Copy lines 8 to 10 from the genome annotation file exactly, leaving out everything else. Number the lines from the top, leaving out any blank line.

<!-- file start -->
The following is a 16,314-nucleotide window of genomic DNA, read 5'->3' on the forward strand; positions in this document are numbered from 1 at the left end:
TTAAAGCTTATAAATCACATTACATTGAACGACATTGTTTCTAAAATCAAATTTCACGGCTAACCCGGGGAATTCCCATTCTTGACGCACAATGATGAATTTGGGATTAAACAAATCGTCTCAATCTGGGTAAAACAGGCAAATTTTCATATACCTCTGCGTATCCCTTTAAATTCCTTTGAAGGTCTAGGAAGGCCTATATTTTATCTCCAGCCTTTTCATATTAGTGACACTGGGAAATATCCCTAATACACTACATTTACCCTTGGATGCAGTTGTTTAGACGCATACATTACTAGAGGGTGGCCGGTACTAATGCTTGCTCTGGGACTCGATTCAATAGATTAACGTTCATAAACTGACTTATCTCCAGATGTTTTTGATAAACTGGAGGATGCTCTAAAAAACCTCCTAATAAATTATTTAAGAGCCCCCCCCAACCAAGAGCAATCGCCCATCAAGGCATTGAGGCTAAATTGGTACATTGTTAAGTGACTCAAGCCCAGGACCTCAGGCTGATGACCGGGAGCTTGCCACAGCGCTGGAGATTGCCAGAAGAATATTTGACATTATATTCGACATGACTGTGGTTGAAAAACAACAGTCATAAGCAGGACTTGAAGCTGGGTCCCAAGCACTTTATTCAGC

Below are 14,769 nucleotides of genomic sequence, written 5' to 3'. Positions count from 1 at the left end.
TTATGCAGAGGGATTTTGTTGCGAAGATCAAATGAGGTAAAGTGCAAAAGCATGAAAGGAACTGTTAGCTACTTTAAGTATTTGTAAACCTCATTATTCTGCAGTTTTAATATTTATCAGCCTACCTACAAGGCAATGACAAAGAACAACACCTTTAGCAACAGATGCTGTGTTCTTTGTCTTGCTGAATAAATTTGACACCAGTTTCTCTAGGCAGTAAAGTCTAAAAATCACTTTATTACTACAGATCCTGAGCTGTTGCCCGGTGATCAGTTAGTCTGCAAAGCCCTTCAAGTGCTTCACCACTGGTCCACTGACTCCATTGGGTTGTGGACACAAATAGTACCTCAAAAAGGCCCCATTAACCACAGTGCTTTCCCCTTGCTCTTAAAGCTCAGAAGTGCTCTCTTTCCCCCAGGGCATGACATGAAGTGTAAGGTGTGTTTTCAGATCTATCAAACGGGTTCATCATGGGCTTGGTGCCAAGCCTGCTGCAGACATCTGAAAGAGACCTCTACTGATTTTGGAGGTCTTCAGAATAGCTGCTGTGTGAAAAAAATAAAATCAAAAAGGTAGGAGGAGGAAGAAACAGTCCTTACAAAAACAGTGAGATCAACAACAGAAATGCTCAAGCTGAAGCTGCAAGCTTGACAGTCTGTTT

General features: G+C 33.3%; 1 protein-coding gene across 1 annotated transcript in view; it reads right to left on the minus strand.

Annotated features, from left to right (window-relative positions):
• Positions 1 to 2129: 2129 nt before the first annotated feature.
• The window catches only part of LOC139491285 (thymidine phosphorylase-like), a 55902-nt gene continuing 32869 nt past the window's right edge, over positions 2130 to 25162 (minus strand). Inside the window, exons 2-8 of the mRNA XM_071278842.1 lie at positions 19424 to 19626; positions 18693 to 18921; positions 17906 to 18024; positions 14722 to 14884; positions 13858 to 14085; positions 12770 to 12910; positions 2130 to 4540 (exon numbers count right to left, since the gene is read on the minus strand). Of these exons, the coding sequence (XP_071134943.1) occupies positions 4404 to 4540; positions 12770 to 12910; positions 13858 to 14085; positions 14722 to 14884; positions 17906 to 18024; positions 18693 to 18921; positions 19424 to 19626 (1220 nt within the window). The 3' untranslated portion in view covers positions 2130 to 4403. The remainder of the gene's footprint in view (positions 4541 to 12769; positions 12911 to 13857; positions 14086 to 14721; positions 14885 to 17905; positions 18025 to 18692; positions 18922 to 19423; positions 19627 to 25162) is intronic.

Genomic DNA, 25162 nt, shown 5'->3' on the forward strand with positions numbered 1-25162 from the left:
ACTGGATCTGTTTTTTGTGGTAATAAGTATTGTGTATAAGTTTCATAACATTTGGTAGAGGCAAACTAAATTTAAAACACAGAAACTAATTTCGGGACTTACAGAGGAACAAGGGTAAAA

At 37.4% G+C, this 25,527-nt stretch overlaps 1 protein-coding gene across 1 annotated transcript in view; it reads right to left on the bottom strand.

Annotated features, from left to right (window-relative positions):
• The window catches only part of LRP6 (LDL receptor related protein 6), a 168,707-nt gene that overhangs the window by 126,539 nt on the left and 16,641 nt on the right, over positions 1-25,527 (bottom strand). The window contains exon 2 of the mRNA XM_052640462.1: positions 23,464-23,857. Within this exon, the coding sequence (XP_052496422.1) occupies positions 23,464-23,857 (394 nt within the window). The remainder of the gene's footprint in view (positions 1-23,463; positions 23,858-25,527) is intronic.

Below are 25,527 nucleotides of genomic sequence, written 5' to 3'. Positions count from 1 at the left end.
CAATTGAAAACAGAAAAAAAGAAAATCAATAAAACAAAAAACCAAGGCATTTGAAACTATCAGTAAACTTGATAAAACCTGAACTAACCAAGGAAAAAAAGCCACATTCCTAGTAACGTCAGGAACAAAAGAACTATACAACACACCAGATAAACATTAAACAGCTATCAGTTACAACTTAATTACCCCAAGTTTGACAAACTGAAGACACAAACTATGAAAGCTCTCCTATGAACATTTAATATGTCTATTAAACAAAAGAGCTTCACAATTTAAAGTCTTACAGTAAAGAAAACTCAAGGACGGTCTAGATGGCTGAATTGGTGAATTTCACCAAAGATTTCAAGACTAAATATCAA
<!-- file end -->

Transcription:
• The window catches only part of LOC139491285 (thymidine phosphorylase-like), a 55902-nt gene continuing 32869 nt past the window's right edge, over positions 2130 to 25162 (minus strand). Inside the window, exons 2-8 of the mRNA XM_071278842.1 lie at positions 19424 to 19626; positions 18693 to 18921; positions 17906 to 18024; positions 14722 to 14884; positions 13858 to 14085; positions 12770 to 12910; positions 2130 to 4540 (exon numbers count right to left, since the gene is read on the minus strand). Of these exons, the coding sequence (XP_071134943.1) occupies positions 4404 to 4540; positions 12770 to 12910; positions 13858 to 14085; positions 14722 to 14884; positions 17906 to 18024; positions 18693 to 18921; positions 19424 to 19626 (1220 nt within the window). The 3' untranslated portion in view covers positions 2130 to 4403. The remainder of the gene's footprint in view (positions 4541 to 12769; positions 12911 to 13857; positions 14086 to 14721; positions 14885 to 17905; positions 18025 to 18692; positions 18922 to 19423; positions 19627 to 25162) is intronic.

Genomic DNA, 25162 nt, shown 5'->3' on the forward strand with positions numbered 1-25162 from the left:
ACTGGATCTGTTTTTTGTGGTAATAAGTATTGTGTATAAGTTTCATAACATTTGGTAGAGGCAAACTAAATTTAAAACACAGAAACTAATTTCGGGACTTACAGAGGAACAAGGGTAAAA